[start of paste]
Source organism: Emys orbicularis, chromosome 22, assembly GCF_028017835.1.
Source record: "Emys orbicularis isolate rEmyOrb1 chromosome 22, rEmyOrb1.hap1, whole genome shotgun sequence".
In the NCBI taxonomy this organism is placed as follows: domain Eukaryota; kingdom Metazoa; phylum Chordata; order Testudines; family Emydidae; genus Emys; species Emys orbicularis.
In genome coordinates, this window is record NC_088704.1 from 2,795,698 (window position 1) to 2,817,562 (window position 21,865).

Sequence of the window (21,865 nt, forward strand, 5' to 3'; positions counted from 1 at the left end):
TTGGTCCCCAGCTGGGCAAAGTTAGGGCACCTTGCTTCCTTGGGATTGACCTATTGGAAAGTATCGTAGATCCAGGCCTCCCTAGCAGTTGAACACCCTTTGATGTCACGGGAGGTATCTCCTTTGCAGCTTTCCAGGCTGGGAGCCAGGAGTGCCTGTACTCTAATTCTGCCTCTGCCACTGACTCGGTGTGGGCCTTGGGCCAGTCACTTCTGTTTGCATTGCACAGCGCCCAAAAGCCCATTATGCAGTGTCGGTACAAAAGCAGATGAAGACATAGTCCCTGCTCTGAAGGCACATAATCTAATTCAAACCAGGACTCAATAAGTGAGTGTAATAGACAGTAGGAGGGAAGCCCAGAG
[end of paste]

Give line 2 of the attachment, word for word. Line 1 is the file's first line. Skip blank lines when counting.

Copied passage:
Source record: "Emys orbicularis isolate rEmyOrb1 chromosome 22, rEmyOrb1.hap1, whole genome shotgun sequence".